Sorry, this one is a bit of a rough one but I believe it is a significant issue within the world we live.
I believe in embracing all shapes and sizes. I believe in acceptance, tolerance, compassion, understanding, and 'being'.
This strikes quite a personal chord as I had devastating experiences with anorexia and bulimia in my teens until early twenties. It resulted in losing all muscle, function, imbalances, and almost heart failure. I was a varsity track and field sprinter all through high school as well as dancing after school until midnight, as well as living in Tokyo where you walk everywhere, with high academic standards meant hauling a huge backpack weighing as much as me, in crowded subways, up and down stairs; gosh,the daily commute to school... I was also involved in other academic commitments as student council, social services, boosters, manager for cross country team, etc.
I am not sure how I did it. I am not sure how I survived. I came to Toronto to go to York University to major in Psychology which then I decided to audition spontaneously for the Dance program at York (which I got accepted into second year), and decided to double major in Psych and Dance.
Throughout this time I was deathly sick. Actively anorexic and bulimic. I was in and out of hospitals weekly and visiting the ER on a regular basis. My world was the hospital system with nurses, doctors, therapists, psychiatrists, psychologists, psychotherapists, physical therapists, and the likes. I have been in Toronto for about 8 years now but I have not made any friends my age only close connections or acquaintances with professionals.
In 2001 I was admitted to an inpatient eating disorders treatment in a psychiatric hospital in Guelph. I was there for 4 months. From active and athletic since I was born to bed rest on doctors orders had more of a jolt than taking over 30 Correctol (laxatives) pills a night, not sleeping and exercising like a maniac throughout the night, eating, not eating, throwing up, being obsessive compulsive with everything, as well as suicidal.
It was living a slow motion nightmare. I was the living dead.
While in treatment for the eating disorder I stopped my bulimic behaviors and have never relapsed. Also in treatment I came to an earth shaking discovery that the eating disorder was only a symptom red-flagging a deeper seated issue of chronic depression and major anxiety disorders which I have lived with since I could remember.
So with the eating disorder treatment done, I went back to University doing my double major. I loved dance more than anything, the studio is the only 'home' I've had my whole life (of moving and traveling), I was damn good at it and it felt good, I felt at peace, I felt like myself, it was mine! But living a functional life with chronic depression and anxiety disorders are not humanly possible.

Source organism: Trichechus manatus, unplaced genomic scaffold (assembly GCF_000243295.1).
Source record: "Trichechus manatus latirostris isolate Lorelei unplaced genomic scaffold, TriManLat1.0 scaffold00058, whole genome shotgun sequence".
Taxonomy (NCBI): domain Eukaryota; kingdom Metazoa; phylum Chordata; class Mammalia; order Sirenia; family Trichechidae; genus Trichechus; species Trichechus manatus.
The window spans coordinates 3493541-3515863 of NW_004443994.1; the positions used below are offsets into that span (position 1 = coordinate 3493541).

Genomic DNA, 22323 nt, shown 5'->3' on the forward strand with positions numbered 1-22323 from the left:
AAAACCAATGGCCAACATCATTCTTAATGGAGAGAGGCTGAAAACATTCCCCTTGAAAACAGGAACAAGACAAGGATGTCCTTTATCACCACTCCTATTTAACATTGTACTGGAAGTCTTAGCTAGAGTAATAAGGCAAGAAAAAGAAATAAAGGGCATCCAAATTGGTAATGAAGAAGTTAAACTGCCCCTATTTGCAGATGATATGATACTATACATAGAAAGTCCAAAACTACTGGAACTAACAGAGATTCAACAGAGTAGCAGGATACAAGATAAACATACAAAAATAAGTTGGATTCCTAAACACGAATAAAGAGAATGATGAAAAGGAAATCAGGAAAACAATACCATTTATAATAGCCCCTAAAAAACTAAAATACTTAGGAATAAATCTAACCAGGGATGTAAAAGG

I made two huge decisions at the time;
Stop dancing. Take a medical leave of absence from University.
I knew the repercussions this would have on me; I quote myself "I will become very seriously depressed deciding to stop dancing and not pursuing it as a career". This is exactly what happened.
I attempted to take my life a few times more after that.
Little by little I started relearning how to live healthy again. Baby steps. I had to relearn and teach myself everything; even how to go to the grocery store, to being assertive, that I have worth and of value, to listen to myself and turn off auto pilot negative broken records and much more. Gosh, I couldn't even use a spoon properly!!! This was very very very disturbing stuff.
So last week stepping into that studio to take hip hop class means more to me than I can express. On Saturday I went to class again but got there earlier and sat on the floor; my old friend, my stability, my home, my peace of belonging.
A question goes through my mind; studio is a studio but which studio was meant for me, as I feel more at home in a ballet/dance studio than my art studio. Maybe there is enough space and time for both, I think, I feel fortunate to be able to embrace both art forms (although I still think dancing will have more of a special place in my heart). Dance moves me more than painting. Only if I can combine the two, now that will be my masterpiece.
So I do not believe in prejudice. I despise discrimination. I hate judgment. I do not like labels nor stereotypes.
Compassion, love, kindness, care, fun, laughter, giving, honesty, truth, curiosity, acceptance, exuberance for life, interest, enthusiasm, and 'being' are aspects more suited to consider and embrace.
Life is difficult, but not impossible, an adventure to say the least!